Fiat Panda review
The Fiat Panda is a characterful city car with lots of practical touches
The Fiat Panda is a city car offering something a little different to rivals such as the Hyundai i10 and Skoda Citigo. Newer competitors can’t match the Panda’s personality or style, but they do offer more modern designs and better use of space inside.
Still, the Fiat Panda is a useful city car with plenty of storage spaces dotted around the cabin, as well as a generously-sized boot that expands easily thanks to a sliding rear bench.
With decent ride comfort, sprightly handling and excellent all-round visibility, the Panda is a terrific town car. On longer motorway trips, a lack of refinement from the petrol engines can become tiresome, though.
Interior trim quality doesn’t always match that of rivals, but the Panda has a solid reputation for reliability in our Driver Power satisfaction surveys.
The Fiat Panda is part of an illustrious bloodline of small cars that Fiat has had for sale over the decades. While the current car arrived in 2011, so it's one of the older cars for sale in the city car sector, it still has appeal courtesy of its quirky shape, as well as the option of Panda 4x4 and Panda Cross SUV-style versions.
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Engines have come and gone, and in 2019 the standard range was stripped back so just the 1.2-litre petrol remained. The excellent TwinAir two-cylinder petrol is only found in the 4x4, while the 1.3 Multijet diesel fell off the price lists a while ago. However, there is now a Panda Mild Hybrid version available, as Fiat continues to take action to cut emissions across the range.
The Panda is slightly larger than its city car rivals, but it can count the Skoda Citigo, SEAT Mii and VW up! trio, the Citroen C1, Peugeot 108 and Toyota Aygo set and the Hyundai i10 and Kia Picanto among its opponents. There are also slightly larger city cars in the shape of the Vauxhall Viva and Renault Twingo to consider. If you like your city cars Italian, then the retro Fiat 500 uses the same running gear in a design-led package.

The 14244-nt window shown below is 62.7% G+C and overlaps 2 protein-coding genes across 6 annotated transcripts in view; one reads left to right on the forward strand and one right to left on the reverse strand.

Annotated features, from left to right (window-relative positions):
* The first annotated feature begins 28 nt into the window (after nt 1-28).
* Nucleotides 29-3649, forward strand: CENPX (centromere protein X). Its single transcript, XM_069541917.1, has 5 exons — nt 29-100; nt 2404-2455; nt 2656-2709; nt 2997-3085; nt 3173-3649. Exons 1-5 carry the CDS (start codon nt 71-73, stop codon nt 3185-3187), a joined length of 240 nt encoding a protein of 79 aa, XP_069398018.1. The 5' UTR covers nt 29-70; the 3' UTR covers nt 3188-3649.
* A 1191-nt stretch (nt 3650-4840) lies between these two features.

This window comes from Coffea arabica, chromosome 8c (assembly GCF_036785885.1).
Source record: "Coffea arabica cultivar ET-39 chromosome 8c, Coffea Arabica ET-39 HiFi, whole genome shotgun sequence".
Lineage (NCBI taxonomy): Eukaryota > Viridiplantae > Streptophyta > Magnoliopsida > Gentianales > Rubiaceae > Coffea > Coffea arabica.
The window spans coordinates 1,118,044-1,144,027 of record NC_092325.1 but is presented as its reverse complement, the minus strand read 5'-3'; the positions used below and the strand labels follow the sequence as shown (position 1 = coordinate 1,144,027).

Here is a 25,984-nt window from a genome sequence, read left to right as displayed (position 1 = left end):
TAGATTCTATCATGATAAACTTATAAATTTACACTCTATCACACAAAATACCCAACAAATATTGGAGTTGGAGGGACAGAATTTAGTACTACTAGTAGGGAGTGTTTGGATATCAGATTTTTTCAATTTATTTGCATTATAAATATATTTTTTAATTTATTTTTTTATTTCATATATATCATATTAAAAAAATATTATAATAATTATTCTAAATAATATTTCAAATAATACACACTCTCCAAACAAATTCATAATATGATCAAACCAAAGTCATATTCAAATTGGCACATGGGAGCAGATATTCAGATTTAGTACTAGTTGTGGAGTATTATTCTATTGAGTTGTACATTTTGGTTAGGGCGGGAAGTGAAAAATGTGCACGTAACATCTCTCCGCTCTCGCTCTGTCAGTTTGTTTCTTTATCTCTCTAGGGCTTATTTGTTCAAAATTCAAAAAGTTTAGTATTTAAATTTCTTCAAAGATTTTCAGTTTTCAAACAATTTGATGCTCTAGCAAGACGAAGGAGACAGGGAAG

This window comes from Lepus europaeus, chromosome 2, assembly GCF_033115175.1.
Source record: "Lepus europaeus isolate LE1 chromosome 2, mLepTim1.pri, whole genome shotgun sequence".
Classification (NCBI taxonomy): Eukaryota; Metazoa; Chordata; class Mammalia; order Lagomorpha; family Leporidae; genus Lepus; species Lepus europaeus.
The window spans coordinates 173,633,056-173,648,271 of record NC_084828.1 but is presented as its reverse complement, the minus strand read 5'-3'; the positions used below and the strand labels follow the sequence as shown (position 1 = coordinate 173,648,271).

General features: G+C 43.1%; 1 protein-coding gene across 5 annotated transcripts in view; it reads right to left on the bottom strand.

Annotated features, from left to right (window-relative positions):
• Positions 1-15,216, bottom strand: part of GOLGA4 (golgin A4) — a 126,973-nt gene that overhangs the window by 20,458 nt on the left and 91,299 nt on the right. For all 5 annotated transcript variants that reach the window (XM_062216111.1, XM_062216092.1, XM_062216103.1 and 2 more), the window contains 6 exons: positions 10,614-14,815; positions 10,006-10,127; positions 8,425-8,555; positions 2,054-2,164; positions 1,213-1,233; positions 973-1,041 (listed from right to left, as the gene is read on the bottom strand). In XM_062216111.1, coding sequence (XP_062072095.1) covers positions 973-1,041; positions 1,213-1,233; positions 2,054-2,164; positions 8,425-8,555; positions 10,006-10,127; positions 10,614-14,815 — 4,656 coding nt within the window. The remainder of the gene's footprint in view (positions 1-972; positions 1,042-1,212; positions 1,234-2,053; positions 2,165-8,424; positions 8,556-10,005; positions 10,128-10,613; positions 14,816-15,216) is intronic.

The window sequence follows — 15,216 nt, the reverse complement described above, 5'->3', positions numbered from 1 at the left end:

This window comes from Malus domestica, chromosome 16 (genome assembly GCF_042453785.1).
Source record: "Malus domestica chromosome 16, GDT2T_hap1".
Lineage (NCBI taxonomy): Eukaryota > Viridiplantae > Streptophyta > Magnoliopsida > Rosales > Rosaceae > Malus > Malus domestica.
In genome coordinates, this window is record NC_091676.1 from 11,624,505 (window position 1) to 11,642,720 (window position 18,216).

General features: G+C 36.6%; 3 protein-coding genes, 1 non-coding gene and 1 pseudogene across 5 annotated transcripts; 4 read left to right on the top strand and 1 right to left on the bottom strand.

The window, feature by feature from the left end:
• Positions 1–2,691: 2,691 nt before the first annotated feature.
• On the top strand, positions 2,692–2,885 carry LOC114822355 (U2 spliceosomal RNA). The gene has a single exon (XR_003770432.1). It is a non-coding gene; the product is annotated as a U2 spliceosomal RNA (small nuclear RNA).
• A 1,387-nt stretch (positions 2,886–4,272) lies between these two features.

As mentioned, an update in 2019 saw a single engine offered in the Panda hatchback, the 1.2-litre four-cylinder petrol that has been a mainstay of the range since its launch. It comes with a five-speed manual (with no option for an auto) and front-wheel drive. The standard car comes in Pop, Easy and Lounge trims, with occasional special editions, such as the Waze Edition that promotes the car's connectivity through the Uconnect system. The Mild Hybrid variant has a 1.0-litre three-cylinder petrol unit paired with a 12-volt belt-integrated starter generator and an 11Ah battery.
Then there are the Panda Cross and Panda 4x4 variants. These models add chunky body cladding, a raised ride height and mud & snow tyres to give them added off-road ability. There are two versions of the Panda Cross: the City Cross and Cross 4x4, with the former getting all the off-road kit, but sticking with front-wheel drive. The 4x4 versions get a 3 Mode terrain selector including hill descent control.
No matter which Panda you choose, you'll get fun handling, with fast steering and a nippy character. The 1.2 petrol is a little dated, so we'd try and source an older TwinAir model (or go for the Panda 4x4 which still uses it) for the best drive. All cars feature City steering that boosts the power assistance to finger-light levels at the touch of a button, making parking a doddle.
Prices for the Panda start at just over £10,000, while the City Cross is around £13,000 and the 4x4 in excess of £15,000. The top-spec Cross 4x4 is almost £17,000, which is a bit steep, so if you want the chunky looks, we'd settle for the City Cross, which has the show, but also the marginally lower running costs that come with its front-wheel-drive layout.
In this review
- 1Verdict - currently readingThe Fiat Panda is a characterful city car with lots of practical touches
- 2Engines, performance and driveThe Panda performs well in the city, but out on the motorway the lack of refinement comes to the fore
- 3MPG, CO2 and Running CostsNo version of the Panda will cost much to run, even if you can't match the official fuel economy figures
- 4Interior, design and technologyCharacterful design gives the Panda a sense of fun inside and out, but some parts feel cheap
- 5Practicality, comfort and boot spaceThe Fiat Panda has an airy cabin and a practical boot, although it's not the biggest load bay in its class
- 6Reliability and SafetyThe Panda doesn't feel as durable as rivals, but has polled well for reliability in our Driver Power satisfaction surveys